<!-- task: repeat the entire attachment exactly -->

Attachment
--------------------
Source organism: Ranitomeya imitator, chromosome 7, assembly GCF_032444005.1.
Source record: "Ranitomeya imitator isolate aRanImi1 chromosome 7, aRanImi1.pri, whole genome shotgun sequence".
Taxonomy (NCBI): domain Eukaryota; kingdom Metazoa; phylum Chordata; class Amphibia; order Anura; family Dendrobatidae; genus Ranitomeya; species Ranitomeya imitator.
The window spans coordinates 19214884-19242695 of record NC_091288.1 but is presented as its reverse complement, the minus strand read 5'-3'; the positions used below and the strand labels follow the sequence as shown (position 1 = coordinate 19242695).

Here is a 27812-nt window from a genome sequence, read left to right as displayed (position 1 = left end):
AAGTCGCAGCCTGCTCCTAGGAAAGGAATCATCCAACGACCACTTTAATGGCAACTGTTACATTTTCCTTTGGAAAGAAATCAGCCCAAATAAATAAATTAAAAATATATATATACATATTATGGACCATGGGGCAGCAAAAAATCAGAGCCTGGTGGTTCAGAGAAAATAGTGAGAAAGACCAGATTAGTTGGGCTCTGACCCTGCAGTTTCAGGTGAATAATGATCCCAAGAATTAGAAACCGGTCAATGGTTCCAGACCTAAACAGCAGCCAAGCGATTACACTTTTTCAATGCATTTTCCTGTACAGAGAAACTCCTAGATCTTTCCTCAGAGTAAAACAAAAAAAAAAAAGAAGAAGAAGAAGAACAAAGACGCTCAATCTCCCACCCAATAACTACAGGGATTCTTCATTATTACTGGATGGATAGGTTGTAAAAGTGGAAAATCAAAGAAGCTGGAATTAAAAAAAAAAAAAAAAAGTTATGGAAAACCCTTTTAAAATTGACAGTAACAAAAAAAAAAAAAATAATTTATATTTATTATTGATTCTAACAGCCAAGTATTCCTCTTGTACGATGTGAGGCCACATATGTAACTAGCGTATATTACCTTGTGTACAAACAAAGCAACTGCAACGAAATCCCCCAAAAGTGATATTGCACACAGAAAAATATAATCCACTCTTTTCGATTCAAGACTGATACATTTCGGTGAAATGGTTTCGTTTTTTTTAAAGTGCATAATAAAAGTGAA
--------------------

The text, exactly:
Source organism: Ranitomeya imitator, chromosome 7, assembly GCF_032444005.1.
Source record: "Ranitomeya imitator isolate aRanImi1 chromosome 7, aRanImi1.pri, whole genome shotgun sequence".
Taxonomy (NCBI): domain Eukaryota; kingdom Metazoa; phylum Chordata; class Amphibia; order Anura; family Dendrobatidae; genus Ranitomeya; species Ranitomeya imitator.
The window spans coordinates 19214884-19242695 of record NC_091288.1 but is presented as its reverse complement, the minus strand read 5'-3'; the positions used below and the strand labels follow the sequence as shown (position 1 = coordinate 19242695).

Here is a 27812-nt window from a genome sequence, read left to right as displayed (position 1 = left end):
AAGTCGCAGCCTGCTCCTAGGAAAGGAATCATCCAACGACCACTTTAATGGCAACTGTTACATTTTCCTTTGGAAAGAAATCAGCCCAAATAAATAAATTAAAAATATATATATACATATTATGGACCATGGGGCAGCAAAAAATCAGAGCCTGGTGGTTCAGAGAAAATAGTGAGAAAGACCAGATTAGTTGGGCTCTGACCCTGCAGTTTCAGGTGAATAATGATCCCAAGAATTAGAAACCGGTCAATGGTTCCAGACCTAAACAGCAGCCAAGCGATTACACTTTTTCAATGCATTTTCCTGTACAGAGAAACTCCTAGATCTTTCCTCAGAGTAAAACAAAAAAAAAAAAGAAGAAGAAGAAGAACAAAGACGCTCAATCTCCCACCCAATAACTACAGGGATTCTTCATTATTACTGGATGGATAGGTTGTAAAAGTGGAAAATCAAAGAAGCTGGAATTAAAAAAAAAAAAAAAAAGTTATGGAAAACCCTTTTAAAATTGACAGTAACAAAAAAAAAAAAAATAATTTATATTTATTATTGATTCTAACAGCCAAGTATTCCTCTTGTACGATGTGAGGCCACATATGTAACTAGCGTATATTACCTTGTGTACAAACAAAGCAACTGCAACGAAATCCCCCAAAAGTGATATTGCACACAGAAAAATATAATCCACTCTTTTCGATTCAAGACTGATACATTTCGGTGAAATGGTTTCGTTTTTTTTAAAGTGCATAATAAAAGTGAA